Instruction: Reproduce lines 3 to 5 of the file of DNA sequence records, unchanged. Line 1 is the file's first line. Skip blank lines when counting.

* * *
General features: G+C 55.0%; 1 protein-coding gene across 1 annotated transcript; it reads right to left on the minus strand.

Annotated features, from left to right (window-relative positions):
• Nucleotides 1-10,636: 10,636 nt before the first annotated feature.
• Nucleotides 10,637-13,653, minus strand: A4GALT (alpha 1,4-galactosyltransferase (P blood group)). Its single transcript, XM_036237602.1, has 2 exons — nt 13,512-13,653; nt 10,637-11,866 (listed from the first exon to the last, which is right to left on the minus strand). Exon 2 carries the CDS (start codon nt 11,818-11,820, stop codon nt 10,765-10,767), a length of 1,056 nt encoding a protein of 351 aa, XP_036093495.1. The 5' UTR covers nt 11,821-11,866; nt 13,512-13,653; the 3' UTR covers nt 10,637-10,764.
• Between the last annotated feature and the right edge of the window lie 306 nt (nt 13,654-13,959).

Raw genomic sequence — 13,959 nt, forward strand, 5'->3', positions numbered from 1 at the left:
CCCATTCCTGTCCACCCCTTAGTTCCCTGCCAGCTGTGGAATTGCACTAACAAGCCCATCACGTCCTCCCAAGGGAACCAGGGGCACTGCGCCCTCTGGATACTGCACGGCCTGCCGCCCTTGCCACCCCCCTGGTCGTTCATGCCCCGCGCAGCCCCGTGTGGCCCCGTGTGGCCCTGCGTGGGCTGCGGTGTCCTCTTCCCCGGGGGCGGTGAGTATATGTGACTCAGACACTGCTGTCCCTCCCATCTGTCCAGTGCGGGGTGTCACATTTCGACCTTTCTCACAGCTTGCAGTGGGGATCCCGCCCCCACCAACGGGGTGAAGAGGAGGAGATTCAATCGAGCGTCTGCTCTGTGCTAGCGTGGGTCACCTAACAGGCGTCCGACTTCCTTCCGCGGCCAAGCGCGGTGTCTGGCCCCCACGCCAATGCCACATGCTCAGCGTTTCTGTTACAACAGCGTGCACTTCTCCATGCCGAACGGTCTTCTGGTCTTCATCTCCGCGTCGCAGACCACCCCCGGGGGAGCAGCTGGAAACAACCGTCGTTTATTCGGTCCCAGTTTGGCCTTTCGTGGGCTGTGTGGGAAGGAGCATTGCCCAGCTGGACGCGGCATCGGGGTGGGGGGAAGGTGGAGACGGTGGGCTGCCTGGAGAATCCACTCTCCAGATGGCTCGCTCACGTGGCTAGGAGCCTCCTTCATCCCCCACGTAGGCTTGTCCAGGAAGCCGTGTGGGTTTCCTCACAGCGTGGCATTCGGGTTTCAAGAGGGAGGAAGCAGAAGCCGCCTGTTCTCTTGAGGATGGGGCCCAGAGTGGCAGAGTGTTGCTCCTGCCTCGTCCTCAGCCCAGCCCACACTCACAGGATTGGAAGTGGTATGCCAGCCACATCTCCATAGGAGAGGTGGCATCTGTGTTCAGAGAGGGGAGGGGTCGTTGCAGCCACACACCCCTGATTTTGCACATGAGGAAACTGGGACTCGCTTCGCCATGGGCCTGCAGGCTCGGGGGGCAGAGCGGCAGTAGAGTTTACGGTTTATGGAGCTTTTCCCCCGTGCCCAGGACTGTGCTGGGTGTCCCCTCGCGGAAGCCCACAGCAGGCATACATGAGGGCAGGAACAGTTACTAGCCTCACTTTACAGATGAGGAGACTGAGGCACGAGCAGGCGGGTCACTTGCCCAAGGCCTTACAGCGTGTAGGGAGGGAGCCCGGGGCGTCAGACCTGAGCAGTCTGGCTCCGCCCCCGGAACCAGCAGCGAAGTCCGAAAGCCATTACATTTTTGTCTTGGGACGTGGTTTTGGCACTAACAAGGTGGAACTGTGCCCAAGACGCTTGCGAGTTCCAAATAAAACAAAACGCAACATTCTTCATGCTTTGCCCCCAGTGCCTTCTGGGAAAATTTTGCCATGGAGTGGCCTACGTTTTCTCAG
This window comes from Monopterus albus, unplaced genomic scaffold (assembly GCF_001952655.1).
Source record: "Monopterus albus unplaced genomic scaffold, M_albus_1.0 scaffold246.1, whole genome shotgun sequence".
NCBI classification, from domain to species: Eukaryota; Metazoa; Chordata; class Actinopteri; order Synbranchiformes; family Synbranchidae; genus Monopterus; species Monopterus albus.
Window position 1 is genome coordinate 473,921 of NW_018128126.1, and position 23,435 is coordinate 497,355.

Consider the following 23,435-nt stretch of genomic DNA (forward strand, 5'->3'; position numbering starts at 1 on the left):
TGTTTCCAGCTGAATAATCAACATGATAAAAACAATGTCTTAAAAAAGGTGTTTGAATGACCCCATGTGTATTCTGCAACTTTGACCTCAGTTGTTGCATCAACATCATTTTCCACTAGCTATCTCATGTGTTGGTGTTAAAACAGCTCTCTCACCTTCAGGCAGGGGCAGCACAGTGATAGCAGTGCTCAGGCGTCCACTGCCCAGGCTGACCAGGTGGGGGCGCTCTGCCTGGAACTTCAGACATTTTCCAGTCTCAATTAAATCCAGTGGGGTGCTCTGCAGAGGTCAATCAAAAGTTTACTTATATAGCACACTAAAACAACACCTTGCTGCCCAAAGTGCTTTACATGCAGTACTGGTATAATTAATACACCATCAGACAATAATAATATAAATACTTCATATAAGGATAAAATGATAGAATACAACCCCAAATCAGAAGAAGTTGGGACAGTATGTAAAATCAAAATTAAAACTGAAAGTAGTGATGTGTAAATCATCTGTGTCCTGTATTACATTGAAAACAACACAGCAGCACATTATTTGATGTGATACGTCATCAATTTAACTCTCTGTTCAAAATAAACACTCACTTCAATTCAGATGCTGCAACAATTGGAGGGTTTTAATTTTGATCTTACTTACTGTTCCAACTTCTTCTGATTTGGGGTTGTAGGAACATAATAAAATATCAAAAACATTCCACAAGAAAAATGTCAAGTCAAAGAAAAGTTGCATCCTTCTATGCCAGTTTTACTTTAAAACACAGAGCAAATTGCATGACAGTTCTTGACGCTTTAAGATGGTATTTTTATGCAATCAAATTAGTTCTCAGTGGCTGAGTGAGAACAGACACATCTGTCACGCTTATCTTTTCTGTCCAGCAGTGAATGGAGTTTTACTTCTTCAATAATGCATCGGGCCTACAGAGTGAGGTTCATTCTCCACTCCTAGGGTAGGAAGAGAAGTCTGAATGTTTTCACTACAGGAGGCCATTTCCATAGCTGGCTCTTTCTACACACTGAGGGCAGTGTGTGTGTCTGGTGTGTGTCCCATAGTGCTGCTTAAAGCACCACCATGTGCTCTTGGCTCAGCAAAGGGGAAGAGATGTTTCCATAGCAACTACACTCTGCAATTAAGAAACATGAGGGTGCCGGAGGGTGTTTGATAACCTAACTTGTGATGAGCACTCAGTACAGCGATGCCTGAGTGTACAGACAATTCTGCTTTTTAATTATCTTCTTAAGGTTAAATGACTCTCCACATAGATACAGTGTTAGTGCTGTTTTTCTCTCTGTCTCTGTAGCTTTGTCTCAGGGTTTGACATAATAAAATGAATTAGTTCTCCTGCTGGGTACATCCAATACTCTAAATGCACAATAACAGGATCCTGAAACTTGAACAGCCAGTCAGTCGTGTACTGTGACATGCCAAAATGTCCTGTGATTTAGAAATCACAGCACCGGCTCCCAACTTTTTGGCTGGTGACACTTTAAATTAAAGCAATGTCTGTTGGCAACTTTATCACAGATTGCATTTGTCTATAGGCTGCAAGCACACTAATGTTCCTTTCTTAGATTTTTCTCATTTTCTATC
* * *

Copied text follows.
• Nucleotides 1-10,636: 10,636 nt before the first annotated feature.
• Nucleotides 10,637-13,653, minus strand: A4GALT (alpha 1,4-galactosyltransferase (P blood group)). Its single transcript, XM_036237602.1, has 2 exons — nt 13,512-13,653; nt 10,637-11,866 (listed from the first exon to the last, which is right to left on the minus strand). Exon 2 carries the CDS (start codon nt 11,818-11,820, stop codon nt 10,765-10,767), a length of 1,056 nt encoding a protein of 351 aa, XP_036093495.1. The 5' UTR covers nt 11,821-11,866; nt 13,512-13,653; the 3' UTR covers nt 10,637-10,764.
• Between the last annotated feature and the right edge of the window lie 306 nt (nt 13,654-13,959).